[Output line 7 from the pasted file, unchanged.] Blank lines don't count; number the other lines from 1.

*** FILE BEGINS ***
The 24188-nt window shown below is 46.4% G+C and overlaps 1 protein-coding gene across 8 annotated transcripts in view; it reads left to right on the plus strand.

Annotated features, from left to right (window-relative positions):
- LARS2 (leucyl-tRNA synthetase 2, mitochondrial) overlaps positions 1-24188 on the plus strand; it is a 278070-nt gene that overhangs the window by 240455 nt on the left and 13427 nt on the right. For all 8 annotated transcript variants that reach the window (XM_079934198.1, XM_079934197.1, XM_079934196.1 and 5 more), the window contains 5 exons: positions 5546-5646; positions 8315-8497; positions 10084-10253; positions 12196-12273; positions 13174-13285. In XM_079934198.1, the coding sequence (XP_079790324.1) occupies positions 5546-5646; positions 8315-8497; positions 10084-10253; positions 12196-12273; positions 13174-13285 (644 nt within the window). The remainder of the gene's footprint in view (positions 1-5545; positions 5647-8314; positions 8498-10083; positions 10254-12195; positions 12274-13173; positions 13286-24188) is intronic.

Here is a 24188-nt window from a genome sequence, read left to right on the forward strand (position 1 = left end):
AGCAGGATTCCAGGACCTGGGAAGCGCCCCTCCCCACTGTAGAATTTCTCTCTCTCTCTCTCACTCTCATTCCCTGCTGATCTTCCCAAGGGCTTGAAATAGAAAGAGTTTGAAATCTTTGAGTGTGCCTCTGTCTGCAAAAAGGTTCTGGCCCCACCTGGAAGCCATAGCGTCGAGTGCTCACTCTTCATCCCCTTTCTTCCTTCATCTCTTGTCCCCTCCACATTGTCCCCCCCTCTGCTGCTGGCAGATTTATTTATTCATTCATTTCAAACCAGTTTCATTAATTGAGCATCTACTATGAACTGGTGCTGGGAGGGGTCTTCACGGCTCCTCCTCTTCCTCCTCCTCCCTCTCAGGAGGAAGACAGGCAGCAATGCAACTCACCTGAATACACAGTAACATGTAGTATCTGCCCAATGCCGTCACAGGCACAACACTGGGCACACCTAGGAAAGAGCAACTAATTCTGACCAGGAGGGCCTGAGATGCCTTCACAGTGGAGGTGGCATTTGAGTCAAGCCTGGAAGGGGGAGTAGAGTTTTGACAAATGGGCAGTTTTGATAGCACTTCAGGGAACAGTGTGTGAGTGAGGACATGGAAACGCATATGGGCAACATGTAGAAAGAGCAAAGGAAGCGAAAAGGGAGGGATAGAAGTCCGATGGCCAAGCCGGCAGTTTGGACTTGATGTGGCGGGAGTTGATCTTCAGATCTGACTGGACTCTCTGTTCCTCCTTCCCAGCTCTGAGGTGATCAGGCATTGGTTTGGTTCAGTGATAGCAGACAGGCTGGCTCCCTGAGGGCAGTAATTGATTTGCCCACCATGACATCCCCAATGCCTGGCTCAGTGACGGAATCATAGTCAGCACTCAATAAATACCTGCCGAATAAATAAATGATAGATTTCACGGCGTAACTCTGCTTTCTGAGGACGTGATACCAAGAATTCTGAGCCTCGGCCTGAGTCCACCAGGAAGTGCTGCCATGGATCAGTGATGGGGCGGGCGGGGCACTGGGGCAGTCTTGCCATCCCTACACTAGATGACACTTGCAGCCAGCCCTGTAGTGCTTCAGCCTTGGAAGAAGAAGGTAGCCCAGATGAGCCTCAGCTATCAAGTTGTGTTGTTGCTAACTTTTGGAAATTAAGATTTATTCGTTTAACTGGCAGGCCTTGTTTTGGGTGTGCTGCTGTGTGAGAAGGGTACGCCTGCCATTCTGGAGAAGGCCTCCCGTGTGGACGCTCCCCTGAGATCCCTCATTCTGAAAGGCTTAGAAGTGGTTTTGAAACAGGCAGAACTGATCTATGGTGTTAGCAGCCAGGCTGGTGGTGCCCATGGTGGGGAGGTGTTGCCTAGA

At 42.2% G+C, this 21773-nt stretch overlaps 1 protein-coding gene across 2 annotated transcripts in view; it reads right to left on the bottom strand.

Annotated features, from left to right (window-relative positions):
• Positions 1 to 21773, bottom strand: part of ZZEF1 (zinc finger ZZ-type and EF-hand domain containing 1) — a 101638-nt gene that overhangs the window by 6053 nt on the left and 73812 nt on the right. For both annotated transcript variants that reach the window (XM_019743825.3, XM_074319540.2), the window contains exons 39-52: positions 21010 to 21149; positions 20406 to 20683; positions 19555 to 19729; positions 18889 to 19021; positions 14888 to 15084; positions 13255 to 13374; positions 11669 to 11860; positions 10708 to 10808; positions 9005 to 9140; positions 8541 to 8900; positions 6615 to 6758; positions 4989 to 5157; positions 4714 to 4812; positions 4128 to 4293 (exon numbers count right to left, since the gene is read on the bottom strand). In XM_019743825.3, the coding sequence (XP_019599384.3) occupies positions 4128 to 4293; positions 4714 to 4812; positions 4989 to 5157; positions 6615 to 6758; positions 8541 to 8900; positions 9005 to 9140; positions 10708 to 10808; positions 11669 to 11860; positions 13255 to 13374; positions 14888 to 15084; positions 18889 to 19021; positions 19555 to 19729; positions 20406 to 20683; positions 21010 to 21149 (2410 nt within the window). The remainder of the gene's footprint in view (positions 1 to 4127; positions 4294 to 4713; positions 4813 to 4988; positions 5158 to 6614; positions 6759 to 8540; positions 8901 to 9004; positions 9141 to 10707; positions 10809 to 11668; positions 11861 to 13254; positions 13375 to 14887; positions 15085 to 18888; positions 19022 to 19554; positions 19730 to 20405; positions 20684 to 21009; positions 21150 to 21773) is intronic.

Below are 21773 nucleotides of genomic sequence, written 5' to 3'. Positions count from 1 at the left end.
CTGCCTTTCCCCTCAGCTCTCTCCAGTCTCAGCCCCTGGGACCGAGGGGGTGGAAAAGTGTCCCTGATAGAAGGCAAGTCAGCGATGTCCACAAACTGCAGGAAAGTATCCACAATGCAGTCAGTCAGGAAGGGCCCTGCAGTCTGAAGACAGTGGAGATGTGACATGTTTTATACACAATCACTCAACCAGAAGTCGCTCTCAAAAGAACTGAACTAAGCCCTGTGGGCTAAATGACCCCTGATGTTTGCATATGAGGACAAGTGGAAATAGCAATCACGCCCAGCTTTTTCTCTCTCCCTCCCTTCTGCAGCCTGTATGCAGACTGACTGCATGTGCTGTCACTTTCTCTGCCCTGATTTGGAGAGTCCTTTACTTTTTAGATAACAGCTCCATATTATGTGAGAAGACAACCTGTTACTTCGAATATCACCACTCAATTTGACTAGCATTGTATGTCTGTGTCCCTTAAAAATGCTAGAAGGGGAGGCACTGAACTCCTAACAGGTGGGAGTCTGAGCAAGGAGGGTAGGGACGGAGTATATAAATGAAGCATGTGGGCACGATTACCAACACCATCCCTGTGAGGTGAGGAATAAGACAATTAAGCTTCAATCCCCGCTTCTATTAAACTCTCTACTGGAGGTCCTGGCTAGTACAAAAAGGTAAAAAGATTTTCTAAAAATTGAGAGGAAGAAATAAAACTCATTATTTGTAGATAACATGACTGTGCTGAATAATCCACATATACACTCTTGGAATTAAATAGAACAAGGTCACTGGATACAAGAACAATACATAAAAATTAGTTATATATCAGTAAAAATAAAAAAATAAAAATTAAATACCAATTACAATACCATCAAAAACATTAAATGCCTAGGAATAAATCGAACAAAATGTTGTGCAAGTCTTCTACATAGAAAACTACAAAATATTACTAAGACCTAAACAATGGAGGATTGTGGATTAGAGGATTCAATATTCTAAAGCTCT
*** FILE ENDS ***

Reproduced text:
Annotated features, from left to right (window-relative positions):